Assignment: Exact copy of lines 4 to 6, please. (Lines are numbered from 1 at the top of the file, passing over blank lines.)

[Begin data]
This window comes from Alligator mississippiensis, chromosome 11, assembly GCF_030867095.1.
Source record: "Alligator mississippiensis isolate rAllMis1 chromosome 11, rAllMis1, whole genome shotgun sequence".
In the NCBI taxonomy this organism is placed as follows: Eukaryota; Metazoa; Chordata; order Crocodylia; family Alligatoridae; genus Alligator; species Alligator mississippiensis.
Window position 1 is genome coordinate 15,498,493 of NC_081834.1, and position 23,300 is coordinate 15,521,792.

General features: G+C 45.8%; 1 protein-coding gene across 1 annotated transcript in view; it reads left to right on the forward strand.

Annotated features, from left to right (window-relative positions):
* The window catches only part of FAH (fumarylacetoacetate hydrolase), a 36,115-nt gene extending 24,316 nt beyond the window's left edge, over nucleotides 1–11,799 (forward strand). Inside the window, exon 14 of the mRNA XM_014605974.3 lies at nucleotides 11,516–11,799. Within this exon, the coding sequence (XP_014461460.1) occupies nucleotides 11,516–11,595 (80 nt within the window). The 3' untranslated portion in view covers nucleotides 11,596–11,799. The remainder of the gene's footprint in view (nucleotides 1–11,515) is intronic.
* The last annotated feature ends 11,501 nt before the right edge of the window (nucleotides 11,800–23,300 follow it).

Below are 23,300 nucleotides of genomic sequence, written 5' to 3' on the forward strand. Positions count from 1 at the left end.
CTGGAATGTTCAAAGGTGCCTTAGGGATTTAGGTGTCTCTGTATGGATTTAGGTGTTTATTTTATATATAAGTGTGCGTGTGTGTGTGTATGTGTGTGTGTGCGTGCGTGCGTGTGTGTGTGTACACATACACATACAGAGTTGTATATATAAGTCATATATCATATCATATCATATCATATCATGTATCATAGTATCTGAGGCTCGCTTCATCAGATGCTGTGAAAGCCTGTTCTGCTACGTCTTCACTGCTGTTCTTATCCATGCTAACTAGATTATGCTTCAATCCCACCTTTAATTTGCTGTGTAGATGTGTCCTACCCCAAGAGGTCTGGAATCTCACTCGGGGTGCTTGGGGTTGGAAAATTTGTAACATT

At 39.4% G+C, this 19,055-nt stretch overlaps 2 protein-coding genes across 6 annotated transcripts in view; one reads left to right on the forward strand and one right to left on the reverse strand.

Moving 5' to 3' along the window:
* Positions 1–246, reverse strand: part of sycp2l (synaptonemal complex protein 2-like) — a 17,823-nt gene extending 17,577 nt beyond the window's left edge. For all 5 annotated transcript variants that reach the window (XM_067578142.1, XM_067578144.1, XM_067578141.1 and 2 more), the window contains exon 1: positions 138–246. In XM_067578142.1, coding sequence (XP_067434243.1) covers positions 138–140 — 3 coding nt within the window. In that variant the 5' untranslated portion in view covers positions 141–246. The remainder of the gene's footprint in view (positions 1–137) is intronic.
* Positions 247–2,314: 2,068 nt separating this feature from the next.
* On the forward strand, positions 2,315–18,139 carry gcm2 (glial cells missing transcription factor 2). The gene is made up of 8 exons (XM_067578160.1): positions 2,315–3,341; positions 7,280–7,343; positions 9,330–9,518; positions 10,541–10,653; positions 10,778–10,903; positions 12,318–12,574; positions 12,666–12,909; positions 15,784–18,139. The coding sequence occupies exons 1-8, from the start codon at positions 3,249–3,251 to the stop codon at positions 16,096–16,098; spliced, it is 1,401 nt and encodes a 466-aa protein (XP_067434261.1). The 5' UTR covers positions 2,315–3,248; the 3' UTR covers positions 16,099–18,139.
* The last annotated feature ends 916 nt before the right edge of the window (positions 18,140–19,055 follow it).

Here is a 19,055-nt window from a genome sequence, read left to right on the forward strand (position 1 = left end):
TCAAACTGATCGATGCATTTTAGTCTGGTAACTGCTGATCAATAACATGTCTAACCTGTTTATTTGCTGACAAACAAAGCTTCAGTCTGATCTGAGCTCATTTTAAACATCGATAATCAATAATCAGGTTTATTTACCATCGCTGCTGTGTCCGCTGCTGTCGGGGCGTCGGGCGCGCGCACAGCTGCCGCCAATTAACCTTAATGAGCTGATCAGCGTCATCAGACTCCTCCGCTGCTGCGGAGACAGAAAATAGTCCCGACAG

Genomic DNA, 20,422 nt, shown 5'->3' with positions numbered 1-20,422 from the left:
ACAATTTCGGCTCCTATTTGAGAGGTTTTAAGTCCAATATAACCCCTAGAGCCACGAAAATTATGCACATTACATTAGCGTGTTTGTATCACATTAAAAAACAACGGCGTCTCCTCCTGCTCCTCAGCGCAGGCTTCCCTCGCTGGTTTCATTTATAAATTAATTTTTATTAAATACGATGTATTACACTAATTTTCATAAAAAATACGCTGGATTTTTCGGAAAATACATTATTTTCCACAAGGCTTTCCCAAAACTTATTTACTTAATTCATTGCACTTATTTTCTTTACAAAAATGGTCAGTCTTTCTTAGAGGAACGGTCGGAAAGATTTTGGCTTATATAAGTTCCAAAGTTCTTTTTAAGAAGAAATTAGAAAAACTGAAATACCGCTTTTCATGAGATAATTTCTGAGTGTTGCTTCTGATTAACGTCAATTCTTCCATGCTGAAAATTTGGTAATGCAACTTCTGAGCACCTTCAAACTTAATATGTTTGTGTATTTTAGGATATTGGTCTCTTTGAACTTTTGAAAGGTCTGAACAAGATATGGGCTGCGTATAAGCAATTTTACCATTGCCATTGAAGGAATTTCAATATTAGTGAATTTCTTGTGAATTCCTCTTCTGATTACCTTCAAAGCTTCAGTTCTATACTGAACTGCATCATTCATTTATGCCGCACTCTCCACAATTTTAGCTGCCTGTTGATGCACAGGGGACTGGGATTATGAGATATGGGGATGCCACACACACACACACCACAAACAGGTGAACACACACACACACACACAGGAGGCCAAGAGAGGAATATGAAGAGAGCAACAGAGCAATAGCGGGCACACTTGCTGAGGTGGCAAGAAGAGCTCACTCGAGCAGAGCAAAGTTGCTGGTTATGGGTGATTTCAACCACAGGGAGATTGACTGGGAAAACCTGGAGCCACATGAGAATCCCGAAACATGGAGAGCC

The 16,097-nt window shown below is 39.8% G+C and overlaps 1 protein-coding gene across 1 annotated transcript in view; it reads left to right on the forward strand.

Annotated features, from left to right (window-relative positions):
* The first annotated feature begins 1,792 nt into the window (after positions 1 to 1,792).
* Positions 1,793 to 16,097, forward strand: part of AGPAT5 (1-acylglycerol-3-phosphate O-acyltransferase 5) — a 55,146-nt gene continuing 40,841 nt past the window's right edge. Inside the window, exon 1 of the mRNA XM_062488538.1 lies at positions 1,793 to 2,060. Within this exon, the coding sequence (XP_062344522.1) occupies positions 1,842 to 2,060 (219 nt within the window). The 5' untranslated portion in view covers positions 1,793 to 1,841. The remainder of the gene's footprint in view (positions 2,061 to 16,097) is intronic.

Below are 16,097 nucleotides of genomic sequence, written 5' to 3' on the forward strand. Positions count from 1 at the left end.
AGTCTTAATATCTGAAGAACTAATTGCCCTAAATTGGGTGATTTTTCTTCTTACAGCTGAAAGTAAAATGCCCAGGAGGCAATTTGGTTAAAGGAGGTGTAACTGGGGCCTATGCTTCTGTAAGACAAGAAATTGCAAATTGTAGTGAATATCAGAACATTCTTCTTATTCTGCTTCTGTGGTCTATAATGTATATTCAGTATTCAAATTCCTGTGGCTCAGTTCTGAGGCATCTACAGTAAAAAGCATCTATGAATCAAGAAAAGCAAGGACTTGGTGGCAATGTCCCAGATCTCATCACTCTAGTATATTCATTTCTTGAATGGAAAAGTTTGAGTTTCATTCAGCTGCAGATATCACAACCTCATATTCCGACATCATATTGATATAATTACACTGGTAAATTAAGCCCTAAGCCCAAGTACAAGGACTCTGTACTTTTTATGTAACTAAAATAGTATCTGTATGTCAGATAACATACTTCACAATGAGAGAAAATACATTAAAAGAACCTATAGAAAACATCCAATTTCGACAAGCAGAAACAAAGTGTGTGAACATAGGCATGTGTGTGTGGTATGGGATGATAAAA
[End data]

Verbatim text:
Window position 1 is genome coordinate 15,498,493 of NC_081834.1, and position 23,300 is coordinate 15,521,792.

General features: G+C 45.8%; 1 protein-coding gene across 1 annotated transcript in view; it reads left to right on the forward strand.

Annotated features, from left to right (window-relative positions):